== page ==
Search - Changing Habits

Changing Habits
Changing Habits
Author: Debbie Macomber
They were sisters once. — In a more innocent time, three girls enter the convent. Angelina, Kathleen and Joanna come from very different backgrounds, but they have one thing in common-the desire to join a religious order. — Despite the seclusion of the convent house in Minneapolis, they're not immune to what's happening around them, and each siste...  more »
ISBN-13: 9780778320289
ISBN-10: 0778320286
Publication Date: 4/1/2004
Pages: 384
  • Currently 3.7/5 Stars.

3.7 stars, based on 203 ratings
Publisher: Mira
Book Type: Paperback
Reviews: Member | Amazon | Write a Review

Top Member Book Reviews

reviewed Changing Habits on + 46 more book reviews
Helpful Score: 4
A quick read - interesting to any current or former Catholic on the transition of nuns after Vatican 2 - part fiction, part factual. Very interesting.
reviewed Changing Habits on + 12 more book reviews
Helpful Score: 3
Addressing a subject not often found in womens fiction, Debbie Macomber has written a compelling book that is absolutely unputdownable.

Its the late sixties a time of turmoil for many young Americans. But three young women decide to use their lives to serve God and become nuns.

Kathleen OShaughnessy, from a large Boston Irish family, has always known shed become a nun. There was never any question from the time of her first communion on. And a more wonderful and devout nun youd be hard pressed to find. But when Kathleens naiveté allows her to get into a very stick situation, her fellow nuns have no problem sending her away .

Joanna and Greg become engaged before he leaves for Vietnam. They had become intimate before conflicting with Joannas morals. But she knows they are meant for each other and while he is gone she spends time planning the wedding. But Joanna is in for a shock when he returns, giving her all the impetus she needs to enter the convent. She becomes a caring nurse and in her caring ends up devoting herself to more than just her patients when a troubled young physician forces her to take stock of her life.

Angelina joined the convent despite her fathers vehement protest. The young Italian girl has been primed to take over her fathers restaurant business from an early age. Sister Angelina becomes a schoolteacher, caring deeply for her students. But when she is unable to help one of her favorites leading to tragedy, Angelina is unable to forgive herself.

Debbie Macomber has given readers a glimpse into a world that has many a mystery to many. As a non-Catholic the depth of the isolation forced on the novices, especially in the late sixties, surprised me. But Macomber has chosen to set the bulk of CHANGING HABITS in a time that saw many changes in the Catholic Church and for the nuns in particular.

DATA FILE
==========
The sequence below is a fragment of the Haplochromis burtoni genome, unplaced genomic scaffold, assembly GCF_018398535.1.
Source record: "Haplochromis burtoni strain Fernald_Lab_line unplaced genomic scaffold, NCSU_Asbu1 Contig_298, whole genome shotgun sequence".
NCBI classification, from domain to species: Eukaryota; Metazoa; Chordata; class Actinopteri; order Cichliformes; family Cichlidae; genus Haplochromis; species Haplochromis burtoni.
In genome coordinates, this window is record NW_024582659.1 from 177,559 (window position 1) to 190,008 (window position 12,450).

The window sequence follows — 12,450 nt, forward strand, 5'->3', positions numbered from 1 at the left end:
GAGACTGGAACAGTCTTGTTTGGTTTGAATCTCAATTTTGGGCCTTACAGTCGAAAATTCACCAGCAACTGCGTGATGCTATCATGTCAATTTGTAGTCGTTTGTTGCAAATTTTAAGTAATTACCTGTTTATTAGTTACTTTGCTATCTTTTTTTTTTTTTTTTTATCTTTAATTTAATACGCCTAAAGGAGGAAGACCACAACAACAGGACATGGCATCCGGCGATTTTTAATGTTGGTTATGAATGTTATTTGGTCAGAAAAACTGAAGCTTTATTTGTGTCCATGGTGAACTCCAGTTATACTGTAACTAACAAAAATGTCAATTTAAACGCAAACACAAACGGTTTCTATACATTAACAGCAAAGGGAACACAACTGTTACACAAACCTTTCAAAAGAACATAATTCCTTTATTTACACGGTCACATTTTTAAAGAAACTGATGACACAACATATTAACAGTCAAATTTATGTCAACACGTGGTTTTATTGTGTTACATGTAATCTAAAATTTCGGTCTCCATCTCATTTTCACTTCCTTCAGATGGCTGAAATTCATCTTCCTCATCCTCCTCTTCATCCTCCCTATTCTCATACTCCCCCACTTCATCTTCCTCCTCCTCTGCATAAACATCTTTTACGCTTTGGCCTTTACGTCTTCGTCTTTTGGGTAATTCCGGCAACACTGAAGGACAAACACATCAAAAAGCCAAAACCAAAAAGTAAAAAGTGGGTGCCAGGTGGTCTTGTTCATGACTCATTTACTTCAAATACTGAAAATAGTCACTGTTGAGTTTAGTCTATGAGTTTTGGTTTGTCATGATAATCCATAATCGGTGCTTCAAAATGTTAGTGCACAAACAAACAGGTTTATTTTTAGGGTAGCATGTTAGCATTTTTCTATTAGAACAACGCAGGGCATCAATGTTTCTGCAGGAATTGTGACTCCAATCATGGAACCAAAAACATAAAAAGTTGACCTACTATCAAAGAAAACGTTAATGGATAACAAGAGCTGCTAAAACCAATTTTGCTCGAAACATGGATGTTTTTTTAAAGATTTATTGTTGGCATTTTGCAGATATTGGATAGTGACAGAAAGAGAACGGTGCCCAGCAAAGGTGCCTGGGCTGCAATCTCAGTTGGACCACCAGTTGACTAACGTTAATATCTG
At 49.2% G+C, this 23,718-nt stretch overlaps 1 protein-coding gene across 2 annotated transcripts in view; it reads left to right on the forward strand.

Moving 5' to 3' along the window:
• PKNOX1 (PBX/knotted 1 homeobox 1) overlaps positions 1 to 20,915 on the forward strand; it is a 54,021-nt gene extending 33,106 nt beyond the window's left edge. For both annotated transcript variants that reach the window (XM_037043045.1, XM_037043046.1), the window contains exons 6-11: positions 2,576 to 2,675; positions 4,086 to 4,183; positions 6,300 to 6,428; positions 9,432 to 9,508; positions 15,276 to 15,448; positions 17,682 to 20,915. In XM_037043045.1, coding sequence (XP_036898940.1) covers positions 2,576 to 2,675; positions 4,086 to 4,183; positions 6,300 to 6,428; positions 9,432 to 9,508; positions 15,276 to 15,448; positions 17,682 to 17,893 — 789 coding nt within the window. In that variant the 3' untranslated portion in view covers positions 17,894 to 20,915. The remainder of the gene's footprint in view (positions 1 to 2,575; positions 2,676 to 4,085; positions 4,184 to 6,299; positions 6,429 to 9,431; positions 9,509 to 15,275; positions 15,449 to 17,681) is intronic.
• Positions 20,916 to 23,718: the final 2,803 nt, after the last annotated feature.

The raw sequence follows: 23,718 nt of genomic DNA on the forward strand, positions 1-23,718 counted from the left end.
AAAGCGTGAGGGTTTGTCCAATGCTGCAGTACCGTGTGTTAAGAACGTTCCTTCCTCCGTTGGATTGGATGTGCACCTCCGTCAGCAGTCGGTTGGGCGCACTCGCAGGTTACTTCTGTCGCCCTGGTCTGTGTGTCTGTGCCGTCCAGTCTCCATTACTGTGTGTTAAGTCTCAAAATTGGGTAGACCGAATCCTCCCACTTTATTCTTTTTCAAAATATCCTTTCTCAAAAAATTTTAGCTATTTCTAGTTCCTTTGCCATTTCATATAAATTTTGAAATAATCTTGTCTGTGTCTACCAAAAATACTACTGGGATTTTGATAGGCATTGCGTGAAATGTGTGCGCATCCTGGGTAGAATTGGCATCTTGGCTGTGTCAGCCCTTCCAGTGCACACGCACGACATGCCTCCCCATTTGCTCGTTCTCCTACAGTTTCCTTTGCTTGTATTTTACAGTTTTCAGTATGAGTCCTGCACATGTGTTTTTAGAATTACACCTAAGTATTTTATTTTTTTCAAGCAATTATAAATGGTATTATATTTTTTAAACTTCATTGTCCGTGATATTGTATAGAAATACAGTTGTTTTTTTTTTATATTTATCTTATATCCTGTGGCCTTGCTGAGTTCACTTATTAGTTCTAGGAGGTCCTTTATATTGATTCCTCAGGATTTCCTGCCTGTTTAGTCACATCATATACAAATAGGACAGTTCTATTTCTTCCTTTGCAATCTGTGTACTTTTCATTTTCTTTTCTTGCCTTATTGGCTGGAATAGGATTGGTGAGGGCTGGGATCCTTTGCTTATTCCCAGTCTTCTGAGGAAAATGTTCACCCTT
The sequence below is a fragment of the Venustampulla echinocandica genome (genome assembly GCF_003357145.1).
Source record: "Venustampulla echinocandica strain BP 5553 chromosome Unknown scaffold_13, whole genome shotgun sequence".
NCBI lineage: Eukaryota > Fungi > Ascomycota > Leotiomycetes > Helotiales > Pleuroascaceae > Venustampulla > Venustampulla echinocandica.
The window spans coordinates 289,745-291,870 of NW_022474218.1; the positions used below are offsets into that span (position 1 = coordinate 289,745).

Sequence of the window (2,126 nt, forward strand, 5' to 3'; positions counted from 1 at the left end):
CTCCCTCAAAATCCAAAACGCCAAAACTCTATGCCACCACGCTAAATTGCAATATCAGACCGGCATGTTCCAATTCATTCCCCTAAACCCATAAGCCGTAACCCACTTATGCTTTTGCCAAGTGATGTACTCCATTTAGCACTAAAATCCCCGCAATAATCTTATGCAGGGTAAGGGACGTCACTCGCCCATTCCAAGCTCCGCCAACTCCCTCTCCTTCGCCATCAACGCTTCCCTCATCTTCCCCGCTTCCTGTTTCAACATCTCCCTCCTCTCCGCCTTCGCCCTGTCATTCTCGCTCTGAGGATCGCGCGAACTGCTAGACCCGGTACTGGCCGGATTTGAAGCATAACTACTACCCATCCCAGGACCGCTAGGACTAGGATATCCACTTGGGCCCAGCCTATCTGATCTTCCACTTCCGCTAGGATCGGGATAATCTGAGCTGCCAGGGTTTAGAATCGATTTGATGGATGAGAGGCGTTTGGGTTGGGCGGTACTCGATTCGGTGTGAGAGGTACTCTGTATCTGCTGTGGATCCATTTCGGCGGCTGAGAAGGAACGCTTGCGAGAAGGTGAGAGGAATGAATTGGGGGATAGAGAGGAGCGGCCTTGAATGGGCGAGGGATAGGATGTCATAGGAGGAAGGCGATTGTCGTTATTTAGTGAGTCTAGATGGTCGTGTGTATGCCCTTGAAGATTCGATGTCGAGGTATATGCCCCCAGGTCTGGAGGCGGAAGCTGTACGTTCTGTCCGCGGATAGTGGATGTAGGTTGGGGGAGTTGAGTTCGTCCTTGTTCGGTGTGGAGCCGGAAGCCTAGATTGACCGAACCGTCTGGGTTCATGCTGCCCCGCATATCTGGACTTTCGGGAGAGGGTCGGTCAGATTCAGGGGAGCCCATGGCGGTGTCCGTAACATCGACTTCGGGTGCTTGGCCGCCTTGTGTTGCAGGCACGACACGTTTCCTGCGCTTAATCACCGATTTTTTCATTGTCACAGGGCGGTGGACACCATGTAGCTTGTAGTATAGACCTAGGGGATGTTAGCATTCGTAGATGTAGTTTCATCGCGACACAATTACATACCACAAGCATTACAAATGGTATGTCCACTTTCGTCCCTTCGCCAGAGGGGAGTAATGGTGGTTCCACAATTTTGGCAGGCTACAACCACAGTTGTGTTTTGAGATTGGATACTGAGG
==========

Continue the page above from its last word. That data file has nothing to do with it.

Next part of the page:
The poignant stories and choices made by these three women make for one of the most compelling books Ive read in a very long time. In spite of the subject matter, there is romance as well, but the story really belongs to Kathleen, Joanna, and Angie.

This book is very highly recommended not only for its interesting subject matter but also for the compassion with which Macomber tackles controversial issues, as well as her trademark poignancy. It certainly proves why she is one of the most beloved authors writing today.
reviewed Changing Habits on + 17 more book reviews
Helpful Score: 3
Very interesting.Well researched. Many delicate subjects are handled in humane,nonjudgmental ways.Written in an interesting Macomber format. Even if your not Catholic it is a good read.
reviewed Changing Habits on + 302 more book reviews
Helpful Score: 3
A great read by Debbie Macomber. Excellent story about three women that enter a convent. All three are from different backgrounds, this book is their journey and their story as each faces a crises in their faith.
reviewed Changing Habits on + 180 more book reviews
Helpful Score: 3
Three stories that are told piece by piece in alternating style. Only occasionally does more than one of the characters appear in each story segment. It was almost as if I was reading three different books at once and alternating among them, which I found disconcerting. Sometimes I had to stop and try to remember which character was the focus of the current segment, because their similarities seemed more significant than their differences. Parts of the book were very moving, but other parts just fell flat. The book kind of trails off toward the end.
Read All 60 Book Reviews of "Changing Habits"

Please Log in to Rate these Book Reviews

reviewed Changing Habits on
Five star rating. As Debbie Macomber goes, any of her books are great. Changing Habits hit home a little for me since I attended Catholic grade school and high school and were familiar with the lives of nuns. Although none of my teachers left the convent, I'm not sure whether leaving the convent was an option. A very good read. Eileen
reviewed Changing Habits on + 4 more book reviews
Loved this book. Found myself cheering on the three girls as they took each step in finding themselves.
reviewed Changing Habits on
My first book by this author, really enjoyed it. It chronicles the lives of three very different women who joined the convent for very different reasons.